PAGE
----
Study Calls for 'Liberation of Data' in Shipping Shift for Decarbonization
Siloed data systems represent a “recipe for duplicative and multiplicative cost inside a company and across companies”, an OrbitMI-hosted panel at the recent Shipping Insight event in the US was told, as a Bureau Veritas-backed study highlighted this as a big barrier to data collaboration for digitalization of shipping to cut emissions.
Vast amounts of data are generated from ship operations - such as from sensors onboard or vessel performance management systems - as well as from within a company organization and across other companies and stakeholders in the wider industry that could be harnessed through advanced AI-driven analytics to enhance decision-making at both the voyage and fleet level to drive efficiencies.
But much of this valuable data lies dormant as it is locked within isolated applications - such as spreadsheets or email - in ‘black box’ systems based on different software platforms that make it inaccessible to other relevant parties, both between company departments and in the shipping value chain.
Bureau Veritas (BV) is now seeking to drive an industry shift in this area after forging a recent strategic partnership with maritime software firm OrbitMI.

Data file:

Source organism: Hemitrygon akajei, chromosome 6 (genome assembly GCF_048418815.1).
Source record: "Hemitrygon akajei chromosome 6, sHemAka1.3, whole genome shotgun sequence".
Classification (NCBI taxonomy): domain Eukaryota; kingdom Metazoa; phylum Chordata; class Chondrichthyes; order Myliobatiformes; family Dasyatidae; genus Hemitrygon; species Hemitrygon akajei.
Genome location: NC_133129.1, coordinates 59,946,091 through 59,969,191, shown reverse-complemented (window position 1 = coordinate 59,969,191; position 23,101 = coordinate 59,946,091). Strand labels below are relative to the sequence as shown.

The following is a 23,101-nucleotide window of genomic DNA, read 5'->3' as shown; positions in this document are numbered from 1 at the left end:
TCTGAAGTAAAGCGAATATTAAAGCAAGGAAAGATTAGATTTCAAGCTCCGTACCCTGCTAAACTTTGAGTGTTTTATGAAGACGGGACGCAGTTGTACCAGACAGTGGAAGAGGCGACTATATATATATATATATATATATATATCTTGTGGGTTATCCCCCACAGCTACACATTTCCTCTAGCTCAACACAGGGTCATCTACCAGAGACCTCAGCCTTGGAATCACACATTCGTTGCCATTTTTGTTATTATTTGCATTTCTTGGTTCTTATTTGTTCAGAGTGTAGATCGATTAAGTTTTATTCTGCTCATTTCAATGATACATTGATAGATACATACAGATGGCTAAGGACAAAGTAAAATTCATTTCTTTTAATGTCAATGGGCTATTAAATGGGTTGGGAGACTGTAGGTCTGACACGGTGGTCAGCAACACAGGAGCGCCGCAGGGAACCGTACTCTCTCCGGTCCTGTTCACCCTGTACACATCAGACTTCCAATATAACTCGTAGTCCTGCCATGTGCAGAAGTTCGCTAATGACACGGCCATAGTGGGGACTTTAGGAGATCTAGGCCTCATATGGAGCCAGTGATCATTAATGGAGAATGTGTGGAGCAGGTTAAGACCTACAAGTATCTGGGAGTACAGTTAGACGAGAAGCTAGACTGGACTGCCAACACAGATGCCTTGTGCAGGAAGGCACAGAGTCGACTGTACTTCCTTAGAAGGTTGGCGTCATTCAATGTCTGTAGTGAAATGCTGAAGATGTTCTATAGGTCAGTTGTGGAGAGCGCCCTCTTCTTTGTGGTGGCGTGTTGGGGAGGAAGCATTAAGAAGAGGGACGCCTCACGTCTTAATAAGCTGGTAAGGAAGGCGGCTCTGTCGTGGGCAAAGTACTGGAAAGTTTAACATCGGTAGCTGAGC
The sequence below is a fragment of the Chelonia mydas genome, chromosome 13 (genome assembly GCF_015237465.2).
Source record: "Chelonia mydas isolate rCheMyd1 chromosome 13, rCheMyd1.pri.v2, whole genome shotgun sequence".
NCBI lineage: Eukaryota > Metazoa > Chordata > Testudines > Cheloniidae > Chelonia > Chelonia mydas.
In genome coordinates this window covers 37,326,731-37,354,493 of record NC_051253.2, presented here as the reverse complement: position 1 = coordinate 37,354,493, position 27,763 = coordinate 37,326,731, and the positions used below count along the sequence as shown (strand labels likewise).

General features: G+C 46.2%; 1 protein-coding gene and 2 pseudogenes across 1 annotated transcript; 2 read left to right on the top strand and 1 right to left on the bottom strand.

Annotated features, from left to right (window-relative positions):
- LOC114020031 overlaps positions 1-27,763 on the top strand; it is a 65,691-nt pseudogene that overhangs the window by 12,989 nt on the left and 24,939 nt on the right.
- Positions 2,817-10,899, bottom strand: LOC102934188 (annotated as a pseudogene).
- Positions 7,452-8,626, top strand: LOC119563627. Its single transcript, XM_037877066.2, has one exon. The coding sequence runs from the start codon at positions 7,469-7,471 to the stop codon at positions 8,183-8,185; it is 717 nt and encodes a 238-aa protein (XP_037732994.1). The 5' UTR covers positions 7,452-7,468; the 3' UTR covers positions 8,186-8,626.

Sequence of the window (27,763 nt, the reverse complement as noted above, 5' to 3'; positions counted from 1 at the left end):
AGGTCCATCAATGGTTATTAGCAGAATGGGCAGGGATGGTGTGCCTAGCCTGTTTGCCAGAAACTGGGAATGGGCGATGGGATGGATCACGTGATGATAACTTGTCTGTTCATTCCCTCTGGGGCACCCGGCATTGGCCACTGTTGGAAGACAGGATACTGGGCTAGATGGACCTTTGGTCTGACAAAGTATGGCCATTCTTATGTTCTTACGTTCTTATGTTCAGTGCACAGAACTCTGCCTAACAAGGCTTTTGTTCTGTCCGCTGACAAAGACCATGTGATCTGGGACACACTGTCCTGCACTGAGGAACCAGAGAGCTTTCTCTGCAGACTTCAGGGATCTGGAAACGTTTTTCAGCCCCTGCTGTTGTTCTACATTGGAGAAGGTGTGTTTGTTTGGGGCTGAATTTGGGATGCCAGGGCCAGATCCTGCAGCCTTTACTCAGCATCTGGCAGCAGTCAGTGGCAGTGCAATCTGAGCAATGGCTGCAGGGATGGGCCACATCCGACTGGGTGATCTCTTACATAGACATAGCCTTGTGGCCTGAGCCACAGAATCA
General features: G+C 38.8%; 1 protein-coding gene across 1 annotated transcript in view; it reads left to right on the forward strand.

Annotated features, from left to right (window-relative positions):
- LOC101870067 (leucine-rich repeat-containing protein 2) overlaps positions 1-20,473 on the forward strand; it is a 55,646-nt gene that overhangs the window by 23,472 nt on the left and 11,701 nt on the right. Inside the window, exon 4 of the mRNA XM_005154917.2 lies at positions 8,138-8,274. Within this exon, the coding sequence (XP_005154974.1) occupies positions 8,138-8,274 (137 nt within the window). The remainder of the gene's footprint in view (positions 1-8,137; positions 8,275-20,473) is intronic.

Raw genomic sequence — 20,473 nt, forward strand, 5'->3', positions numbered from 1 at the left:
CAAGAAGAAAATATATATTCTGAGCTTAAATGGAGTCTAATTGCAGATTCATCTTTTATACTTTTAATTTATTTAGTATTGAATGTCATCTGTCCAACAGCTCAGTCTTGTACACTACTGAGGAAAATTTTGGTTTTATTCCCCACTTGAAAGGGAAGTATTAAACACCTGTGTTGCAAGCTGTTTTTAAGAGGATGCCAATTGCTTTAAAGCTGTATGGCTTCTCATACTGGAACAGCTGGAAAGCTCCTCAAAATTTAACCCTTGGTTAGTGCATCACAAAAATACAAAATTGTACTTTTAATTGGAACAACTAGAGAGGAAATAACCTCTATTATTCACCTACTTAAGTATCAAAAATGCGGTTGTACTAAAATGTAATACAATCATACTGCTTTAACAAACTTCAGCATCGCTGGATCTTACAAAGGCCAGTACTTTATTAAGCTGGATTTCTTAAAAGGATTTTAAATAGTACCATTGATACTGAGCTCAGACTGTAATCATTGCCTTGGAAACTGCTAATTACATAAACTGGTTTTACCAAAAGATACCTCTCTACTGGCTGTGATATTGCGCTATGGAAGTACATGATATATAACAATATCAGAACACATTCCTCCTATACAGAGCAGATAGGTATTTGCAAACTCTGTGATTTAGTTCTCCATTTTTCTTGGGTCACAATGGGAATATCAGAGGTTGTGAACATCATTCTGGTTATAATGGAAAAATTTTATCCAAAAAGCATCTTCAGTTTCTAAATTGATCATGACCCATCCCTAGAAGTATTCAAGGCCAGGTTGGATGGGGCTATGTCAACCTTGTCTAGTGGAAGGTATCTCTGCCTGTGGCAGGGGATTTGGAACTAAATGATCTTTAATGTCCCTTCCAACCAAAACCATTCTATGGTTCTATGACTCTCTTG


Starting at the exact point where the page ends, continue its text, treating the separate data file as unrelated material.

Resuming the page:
“By partnering with like-minded individuals and companies, we can significantly accelerate our pace of innovation while working towards a common interest and benefitting from new perspectives,” BV Marine & Offshore’s VP Digital Solutions & Transformation Laurent Hentges states in the foreword to the Thetius research report, entitled Common Interest.
“Data silos are part of a cultural problem in shipping whereby each company has its own data repository with specialized applications to access that data, resulting in duplication of data for sharing back and forth,” Jonathan Arneault, CEO of FuelTrust, told the panel debate on Collaborating on Digitalization at the event in Stamford, Connecticut.
This restrictive approach to data access is symptomatic of a secretive industry mindset to keep data secure and protect confidential or sensitive information due to competitive concerns.
But silos can also restrict data access needlessly or to the detriment of others with a legitimate interest or use case, according to Common Interest, published by UK-based research firm Thetius together with BV.
“To move ahead with the technological evolution of the shipping industry at scale, liberating data and improving its liquidity is of vital importance. Moving data across environments and generating multiple copies of the same data has cost implications in time, money, and energy resources, not to mention the consequences of making the data more prone to error as a result of its syndication,” the report states.
Contractual & legal issues with data-sharing
However, the industry’s siloed mindset is also supported by contractual structures such as legacy charter party agreements with performance-related penalties that discourage information-sharing, highlighted in the study by software firm Nautilus Labs’ CEO Matt Heider. “A lack of data-driven collaboration is endemic to the maritime industry,” he states.